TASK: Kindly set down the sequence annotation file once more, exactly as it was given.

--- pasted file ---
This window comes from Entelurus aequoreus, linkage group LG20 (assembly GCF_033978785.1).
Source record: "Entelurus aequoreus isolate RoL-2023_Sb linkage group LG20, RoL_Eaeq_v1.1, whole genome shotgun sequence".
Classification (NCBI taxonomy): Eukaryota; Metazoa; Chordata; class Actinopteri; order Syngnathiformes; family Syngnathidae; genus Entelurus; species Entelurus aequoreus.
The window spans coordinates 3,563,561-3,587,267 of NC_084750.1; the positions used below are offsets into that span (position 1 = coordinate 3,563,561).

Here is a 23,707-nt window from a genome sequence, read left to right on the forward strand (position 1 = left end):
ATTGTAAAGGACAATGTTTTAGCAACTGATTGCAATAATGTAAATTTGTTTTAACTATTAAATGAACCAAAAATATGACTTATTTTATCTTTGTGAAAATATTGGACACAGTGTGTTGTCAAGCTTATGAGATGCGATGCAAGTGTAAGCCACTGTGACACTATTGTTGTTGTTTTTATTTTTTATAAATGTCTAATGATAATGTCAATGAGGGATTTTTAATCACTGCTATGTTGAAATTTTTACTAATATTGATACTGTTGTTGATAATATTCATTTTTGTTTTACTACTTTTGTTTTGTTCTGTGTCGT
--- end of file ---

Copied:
This window comes from Entelurus aequoreus, linkage group LG20 (assembly GCF_033978785.1).
Source record: "Entelurus aequoreus isolate RoL-2023_Sb linkage group LG20, RoL_Eaeq_v1.1, whole genome shotgun sequence".
Classification (NCBI taxonomy): Eukaryota; Metazoa; Chordata; class Actinopteri; order Syngnathiformes; family Syngnathidae; genus Entelurus; species Entelurus aequoreus.
The window spans coordinates 3,563,561-3,587,267 of NC_084750.1; the positions used below are offsets into that span (position 1 = coordinate 3,563,561).

Here is a 23,707-nt window from a genome sequence, read left to right on the forward strand (position 1 = left end):
ATTGTAAAGGACAATGTTTTAGCAACTGATTGCAATAATGTAAATTTGTTTTAACTATTAAATGAACCAAAAATATGACTTATTTTATCTTTGTGAAAATATTGGACACAGTGTGTTGTCAAGCTTATGAGATGCGATGCAAGTGTAAGCCACTGTGACACTATTGTTGTTGTTTTTATTTTTTATAAATGTCTAATGATAATGTCAATGAGGGATTTTTAATCACTGCTATGTTGAAATTTTTACTAATATTGATACTGTTGTTGATAATATTCATTTTTGTTTTACTACTTTTGTTTTGTTCTGTGTCGT